The lack of security with full-time jobs and the need to pay increasing living expenses has fueled this new segment of work society. As companies continue to offer the opportunity to supplement your income (such as Uber, DoorDash and Lyft), those making a higher salary are actually the ones with more side hustles, make more money, and have more options.
Side Hustles Do Not Benefit Every Segment Equally
Our recent study of 1,000 workers with side hustles revealed an imbalance between those making under $75,000 from all sources and those making $75,000 or more. 49% of lower income workers use their side hustle to pay for everyday expenses compared with 45% for higher income workers. Part of this discrepancy is the pervasive nature of lower income side hustles that have become part of everyday conversation. These companies (such as Uber, Lyft, DoorDash, GrubHub and the like) that have been part of recent legal narrative concerning employee status and right to operate in certain locations, are being used as primary sources of income and are not allowing lower income workers to be make a true impact on their standard of living. Our survey found that 30% of those with lower income work part-time only along with their side hustle, compared with 92% working full-time among higher income individuals.
Workers Still Make a Substantial Amount of Income Through Their Full-Time Jobs
Despite the growth of side hustles, 70% of workers still make 75% – 99% of their income through their full-time jobs. The pervasiveness of the side hustle, and its purported benefits for those who take one on, are not being realized. The majority of side hustle workers are still making their income through traditional means.
Side Hustles Are for Disposable Spending
40% of side hustle income is used for disposable spending rather than making financial life better. Only 31% use it to pay down debt and 23% is for luxury items or vacations. Almost 2/3 of higher income workers use it to build up savings and build their professional network. Compared with lower income workers, 45% of higher income workers treat their side hustle as a hobby compared with 39% of lower income workers.
Higher income workers have an average of $10,000 in savings compared with less than $1,000 for lower income workers. Income does not remove the necessity or desire to have a side hustle.
Time Spent Working Does Not Equate to Income
Income does not equal how hard you work. 85% of all workers, regardless of income, work their side hustle a few times a week or more often. 46% of higher income workers work more than 10 hours per month, compared with 36% of lower income. Higher income workers are also more likely to sell a custom service, leading to a higher earning potential.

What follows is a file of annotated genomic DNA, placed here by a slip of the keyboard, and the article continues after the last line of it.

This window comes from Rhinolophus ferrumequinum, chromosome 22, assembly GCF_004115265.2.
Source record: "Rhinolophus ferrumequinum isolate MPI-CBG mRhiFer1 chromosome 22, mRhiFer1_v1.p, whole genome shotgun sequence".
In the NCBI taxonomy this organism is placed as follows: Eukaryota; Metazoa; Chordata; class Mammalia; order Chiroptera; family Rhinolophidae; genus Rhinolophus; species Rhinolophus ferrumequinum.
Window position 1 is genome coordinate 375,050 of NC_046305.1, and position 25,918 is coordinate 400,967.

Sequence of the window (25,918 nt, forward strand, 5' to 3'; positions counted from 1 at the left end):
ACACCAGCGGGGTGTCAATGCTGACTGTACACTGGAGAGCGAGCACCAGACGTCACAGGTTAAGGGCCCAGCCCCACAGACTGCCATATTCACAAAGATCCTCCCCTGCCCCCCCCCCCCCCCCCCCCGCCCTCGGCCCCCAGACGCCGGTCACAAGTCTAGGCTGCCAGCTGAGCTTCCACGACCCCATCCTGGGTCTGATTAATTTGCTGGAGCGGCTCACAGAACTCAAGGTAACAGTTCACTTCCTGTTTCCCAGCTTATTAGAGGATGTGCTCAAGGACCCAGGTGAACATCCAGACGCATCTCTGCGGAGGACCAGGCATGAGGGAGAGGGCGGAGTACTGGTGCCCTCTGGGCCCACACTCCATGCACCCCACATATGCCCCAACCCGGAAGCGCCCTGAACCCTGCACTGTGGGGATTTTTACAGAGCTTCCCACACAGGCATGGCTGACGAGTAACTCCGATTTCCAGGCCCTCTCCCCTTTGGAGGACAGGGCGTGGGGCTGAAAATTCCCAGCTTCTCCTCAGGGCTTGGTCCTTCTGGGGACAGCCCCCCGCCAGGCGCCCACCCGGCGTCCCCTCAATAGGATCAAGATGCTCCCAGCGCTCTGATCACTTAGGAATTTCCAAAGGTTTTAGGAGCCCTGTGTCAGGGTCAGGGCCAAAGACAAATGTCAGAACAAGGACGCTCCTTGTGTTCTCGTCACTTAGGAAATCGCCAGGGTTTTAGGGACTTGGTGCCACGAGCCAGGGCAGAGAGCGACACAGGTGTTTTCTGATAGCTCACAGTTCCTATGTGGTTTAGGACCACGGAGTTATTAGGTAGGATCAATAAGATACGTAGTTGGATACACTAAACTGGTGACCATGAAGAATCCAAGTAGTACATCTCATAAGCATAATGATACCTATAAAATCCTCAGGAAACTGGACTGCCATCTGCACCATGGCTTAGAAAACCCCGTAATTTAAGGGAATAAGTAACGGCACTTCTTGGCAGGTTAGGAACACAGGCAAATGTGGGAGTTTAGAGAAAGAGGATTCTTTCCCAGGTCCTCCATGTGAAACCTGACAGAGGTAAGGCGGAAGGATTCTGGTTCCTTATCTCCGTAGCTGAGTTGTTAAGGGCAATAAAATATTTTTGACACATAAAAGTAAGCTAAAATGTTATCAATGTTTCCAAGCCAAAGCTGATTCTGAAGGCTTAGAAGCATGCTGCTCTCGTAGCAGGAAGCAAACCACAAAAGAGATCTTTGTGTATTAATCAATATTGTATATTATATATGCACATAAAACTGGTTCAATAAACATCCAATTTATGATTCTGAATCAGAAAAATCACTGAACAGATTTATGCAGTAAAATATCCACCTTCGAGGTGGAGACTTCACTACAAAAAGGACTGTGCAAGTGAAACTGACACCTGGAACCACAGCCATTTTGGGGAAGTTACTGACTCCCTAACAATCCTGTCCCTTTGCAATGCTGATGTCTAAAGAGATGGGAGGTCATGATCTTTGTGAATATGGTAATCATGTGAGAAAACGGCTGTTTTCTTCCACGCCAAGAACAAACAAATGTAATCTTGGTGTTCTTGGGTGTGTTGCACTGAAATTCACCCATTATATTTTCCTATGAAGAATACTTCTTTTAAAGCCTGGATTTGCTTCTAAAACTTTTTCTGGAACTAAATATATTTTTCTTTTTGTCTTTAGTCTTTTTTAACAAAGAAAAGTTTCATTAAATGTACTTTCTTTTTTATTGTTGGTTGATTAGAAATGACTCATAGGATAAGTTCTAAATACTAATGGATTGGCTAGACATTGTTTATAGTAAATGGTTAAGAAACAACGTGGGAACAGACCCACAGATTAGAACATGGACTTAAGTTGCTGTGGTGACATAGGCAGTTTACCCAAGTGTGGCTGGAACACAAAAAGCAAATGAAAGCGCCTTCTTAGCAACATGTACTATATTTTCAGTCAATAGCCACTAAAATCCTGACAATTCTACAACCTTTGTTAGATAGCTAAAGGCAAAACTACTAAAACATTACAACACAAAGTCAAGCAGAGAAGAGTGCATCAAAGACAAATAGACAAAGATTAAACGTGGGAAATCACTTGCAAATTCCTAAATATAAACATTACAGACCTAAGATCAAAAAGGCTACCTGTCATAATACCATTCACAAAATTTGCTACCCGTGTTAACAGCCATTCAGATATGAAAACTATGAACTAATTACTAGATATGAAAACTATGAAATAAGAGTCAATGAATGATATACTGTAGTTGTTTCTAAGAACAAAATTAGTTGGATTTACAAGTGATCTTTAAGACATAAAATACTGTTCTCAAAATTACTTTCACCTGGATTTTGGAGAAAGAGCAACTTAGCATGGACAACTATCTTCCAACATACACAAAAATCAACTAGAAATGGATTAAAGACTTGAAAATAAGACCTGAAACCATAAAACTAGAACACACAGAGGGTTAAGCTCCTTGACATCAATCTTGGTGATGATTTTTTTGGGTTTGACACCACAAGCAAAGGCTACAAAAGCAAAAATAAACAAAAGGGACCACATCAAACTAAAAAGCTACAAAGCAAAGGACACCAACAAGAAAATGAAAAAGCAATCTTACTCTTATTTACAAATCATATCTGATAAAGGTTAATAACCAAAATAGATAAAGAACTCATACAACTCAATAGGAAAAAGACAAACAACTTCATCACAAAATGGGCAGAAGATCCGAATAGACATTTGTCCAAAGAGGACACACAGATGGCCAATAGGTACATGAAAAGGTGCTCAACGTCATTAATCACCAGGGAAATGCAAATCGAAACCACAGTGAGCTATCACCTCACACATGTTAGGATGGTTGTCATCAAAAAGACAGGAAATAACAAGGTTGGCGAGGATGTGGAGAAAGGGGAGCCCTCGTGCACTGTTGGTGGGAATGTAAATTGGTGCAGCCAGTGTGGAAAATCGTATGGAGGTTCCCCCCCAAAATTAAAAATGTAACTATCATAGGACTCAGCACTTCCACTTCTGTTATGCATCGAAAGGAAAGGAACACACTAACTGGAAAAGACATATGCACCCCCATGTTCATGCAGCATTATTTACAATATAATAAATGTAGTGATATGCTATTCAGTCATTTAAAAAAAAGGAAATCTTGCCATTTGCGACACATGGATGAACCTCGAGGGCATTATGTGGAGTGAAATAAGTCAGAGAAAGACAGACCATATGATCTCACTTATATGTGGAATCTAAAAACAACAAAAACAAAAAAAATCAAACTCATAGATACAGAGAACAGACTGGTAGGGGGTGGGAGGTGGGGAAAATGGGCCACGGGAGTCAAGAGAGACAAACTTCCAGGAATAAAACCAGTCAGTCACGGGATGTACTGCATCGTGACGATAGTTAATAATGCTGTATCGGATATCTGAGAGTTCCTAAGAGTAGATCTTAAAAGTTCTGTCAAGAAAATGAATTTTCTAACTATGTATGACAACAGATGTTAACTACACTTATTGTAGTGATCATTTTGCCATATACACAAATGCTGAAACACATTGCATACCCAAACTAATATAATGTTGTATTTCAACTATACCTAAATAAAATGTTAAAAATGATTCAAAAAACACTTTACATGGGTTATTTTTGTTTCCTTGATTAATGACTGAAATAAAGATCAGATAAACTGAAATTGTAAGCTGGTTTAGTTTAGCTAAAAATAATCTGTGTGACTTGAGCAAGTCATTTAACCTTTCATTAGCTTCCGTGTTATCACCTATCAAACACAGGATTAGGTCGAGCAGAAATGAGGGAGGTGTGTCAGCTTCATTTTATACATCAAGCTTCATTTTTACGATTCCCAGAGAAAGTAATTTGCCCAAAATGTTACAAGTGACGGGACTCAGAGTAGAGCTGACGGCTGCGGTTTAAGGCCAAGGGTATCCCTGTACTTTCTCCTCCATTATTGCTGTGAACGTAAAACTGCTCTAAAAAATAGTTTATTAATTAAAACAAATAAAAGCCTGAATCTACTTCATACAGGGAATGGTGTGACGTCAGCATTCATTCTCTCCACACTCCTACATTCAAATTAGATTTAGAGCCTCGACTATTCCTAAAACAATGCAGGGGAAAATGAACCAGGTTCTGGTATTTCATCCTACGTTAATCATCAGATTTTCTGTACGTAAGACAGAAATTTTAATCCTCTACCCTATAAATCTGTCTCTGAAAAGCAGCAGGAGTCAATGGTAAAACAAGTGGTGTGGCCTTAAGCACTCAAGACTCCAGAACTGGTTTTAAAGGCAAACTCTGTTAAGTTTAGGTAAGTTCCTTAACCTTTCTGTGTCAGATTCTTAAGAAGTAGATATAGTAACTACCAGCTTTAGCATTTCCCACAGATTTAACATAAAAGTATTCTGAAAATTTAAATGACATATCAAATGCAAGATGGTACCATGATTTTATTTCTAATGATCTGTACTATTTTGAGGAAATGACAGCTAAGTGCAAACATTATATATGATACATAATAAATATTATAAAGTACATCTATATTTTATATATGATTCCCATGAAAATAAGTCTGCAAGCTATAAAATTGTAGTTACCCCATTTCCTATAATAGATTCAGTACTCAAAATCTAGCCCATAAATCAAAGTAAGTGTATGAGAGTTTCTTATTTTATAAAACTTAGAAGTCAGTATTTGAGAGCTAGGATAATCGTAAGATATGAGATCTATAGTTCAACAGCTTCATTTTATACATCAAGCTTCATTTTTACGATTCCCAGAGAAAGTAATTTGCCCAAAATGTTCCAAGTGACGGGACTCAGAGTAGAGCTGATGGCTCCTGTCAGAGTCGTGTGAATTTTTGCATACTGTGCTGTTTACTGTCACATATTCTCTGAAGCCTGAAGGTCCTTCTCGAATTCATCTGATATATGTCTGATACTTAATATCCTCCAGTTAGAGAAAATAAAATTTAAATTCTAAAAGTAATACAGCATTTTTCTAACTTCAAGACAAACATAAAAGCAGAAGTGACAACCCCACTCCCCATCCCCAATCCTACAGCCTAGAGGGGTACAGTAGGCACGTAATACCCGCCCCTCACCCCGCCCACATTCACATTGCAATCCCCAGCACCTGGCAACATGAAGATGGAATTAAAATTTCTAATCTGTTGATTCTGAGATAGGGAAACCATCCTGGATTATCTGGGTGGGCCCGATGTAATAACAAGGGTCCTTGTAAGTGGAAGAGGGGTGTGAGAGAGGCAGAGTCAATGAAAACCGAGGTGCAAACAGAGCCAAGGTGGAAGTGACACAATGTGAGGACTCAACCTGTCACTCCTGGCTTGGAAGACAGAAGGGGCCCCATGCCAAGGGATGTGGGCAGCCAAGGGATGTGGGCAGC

Half of higher income workers make $1,000 a month or more at their side hustle. 75% of lower income workers bring in less than $500 per month from their side hustle. Higher income workers are more likely to sell custom made products demonstrating their focus on hobbies. Lower income workers are likely to be teachers and coaches as their side hustle.
Despite the Difference in Income, Side Hustle Workers Deal With the Same Issues
40% of all workers and 48% of lower income workers worry about money all the time. 61% of lower income workers, and 51% of all workers worry about everyday expenses. Higher income workers are more likely to worry about saving for retirement than lower income workers. 40% overall are worried about health care or insurance bills.
As workers add their side hustle to their lives, the additional time and stress have made an impact. 28% of workers say their side hustle has negatively impacted them. Key issues are their stress and mental health (59%), the impact on their work-life balance (58%) and 37% have issues with personal relations. A third report physical health challenges.
Issues Aside, Side Hustle Work Is Attractive as a Full-Time Option
52% would leave their full-time job for their side hustle if available to them. A third like their side hustle better than their full-time job. Another 37% like their side hustle and full-time job equally.
As side hustles become more attractive, the need to understand the tax implications increases. 71% report knowing how to file their taxes and about half have expenses associated with their side hustle.
Overall, although side hustles are used for different purposes, both higher and lower income workers have had their side gigs the same amount of time and put in the same amount of work, but both groups have the same stresses. The main difference: higher income workers are much more positive about the economy (78%) compared with 51% of lower income workers. Higher Income workers have a better outlook on side hustles, which produce more income and help them do better financially. Higher income workers use side hustles to get ahead while lower income workers use side hustles just to keep their head above water.
This study was conducted for ScoreSense using the online portal by PeopleFish. Surveys were collected in February 2020, among a sample of 1,006 side hustle workers aged 18+. The margin of error for total respondents is +/-3.1% at the 95% confidence level.